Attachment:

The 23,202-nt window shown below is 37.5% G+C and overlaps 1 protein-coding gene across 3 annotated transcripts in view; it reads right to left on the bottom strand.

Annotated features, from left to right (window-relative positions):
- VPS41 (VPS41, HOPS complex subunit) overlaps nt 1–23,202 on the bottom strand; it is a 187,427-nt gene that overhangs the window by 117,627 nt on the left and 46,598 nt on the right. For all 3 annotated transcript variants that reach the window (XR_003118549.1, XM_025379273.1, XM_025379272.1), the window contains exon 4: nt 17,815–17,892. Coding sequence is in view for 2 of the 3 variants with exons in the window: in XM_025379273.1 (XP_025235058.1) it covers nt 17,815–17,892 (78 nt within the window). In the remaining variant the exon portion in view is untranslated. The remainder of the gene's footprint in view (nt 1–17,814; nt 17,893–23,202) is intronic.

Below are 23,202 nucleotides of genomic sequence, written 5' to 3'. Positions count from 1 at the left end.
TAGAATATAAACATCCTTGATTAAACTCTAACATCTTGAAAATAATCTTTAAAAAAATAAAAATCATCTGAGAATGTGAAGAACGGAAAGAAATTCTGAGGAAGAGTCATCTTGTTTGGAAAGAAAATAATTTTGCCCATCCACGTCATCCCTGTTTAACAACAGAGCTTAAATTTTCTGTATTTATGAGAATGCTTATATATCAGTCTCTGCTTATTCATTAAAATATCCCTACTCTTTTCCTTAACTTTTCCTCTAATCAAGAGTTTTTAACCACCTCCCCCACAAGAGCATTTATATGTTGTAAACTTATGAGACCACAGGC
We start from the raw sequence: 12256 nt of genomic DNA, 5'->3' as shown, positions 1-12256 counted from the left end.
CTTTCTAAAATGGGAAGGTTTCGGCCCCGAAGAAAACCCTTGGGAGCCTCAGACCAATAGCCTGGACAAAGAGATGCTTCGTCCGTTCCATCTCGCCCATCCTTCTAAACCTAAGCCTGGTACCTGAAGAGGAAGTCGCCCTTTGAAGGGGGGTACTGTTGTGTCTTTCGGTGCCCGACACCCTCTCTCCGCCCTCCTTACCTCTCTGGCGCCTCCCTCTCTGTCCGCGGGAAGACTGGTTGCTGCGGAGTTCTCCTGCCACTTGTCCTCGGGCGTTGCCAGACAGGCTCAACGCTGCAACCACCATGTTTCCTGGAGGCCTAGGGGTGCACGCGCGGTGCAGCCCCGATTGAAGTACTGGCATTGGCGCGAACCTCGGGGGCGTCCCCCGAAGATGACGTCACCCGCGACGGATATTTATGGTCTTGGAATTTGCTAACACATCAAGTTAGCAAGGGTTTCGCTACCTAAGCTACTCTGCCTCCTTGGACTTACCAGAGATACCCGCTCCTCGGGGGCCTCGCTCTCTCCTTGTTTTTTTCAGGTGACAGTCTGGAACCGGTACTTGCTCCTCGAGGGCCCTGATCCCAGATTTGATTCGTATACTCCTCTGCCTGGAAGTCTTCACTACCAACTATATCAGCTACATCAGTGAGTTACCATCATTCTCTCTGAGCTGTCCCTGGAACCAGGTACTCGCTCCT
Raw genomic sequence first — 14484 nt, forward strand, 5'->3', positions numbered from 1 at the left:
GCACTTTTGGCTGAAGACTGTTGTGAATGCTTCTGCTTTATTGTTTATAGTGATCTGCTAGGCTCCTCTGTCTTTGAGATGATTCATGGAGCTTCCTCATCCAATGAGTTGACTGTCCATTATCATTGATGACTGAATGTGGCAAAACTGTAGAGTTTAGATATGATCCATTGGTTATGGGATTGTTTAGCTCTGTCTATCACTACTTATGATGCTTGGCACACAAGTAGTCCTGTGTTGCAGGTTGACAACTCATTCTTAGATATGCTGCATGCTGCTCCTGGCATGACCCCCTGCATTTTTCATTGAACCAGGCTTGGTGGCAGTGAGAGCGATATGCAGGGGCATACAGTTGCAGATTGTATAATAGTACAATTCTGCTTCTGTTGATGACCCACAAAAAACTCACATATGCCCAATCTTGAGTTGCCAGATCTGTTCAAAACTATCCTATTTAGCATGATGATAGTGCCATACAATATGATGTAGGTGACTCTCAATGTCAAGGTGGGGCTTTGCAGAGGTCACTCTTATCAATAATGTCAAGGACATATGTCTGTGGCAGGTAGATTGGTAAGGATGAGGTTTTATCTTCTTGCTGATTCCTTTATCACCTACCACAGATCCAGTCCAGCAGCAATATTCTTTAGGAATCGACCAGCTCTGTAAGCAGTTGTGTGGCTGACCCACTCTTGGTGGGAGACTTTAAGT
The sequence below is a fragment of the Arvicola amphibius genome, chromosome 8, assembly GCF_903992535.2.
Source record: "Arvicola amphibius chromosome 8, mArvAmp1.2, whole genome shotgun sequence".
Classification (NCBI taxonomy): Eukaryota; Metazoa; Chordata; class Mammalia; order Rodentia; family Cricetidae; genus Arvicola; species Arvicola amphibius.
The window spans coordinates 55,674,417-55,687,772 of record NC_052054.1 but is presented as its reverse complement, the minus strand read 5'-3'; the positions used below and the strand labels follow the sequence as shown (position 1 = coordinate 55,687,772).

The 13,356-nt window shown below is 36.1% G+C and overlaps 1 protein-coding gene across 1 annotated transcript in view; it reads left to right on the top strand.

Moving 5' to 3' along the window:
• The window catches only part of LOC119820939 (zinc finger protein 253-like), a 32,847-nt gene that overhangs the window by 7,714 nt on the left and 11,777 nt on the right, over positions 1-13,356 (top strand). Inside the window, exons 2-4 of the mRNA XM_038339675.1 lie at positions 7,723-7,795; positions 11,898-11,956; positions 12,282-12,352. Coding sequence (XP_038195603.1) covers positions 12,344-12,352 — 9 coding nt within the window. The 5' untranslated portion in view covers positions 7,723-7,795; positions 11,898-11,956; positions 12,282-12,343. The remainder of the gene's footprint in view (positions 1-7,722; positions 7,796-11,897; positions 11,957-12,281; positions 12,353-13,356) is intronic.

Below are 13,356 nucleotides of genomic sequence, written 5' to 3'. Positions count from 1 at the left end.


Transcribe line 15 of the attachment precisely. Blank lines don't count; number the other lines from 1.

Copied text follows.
Moving 5' to 3' along the window: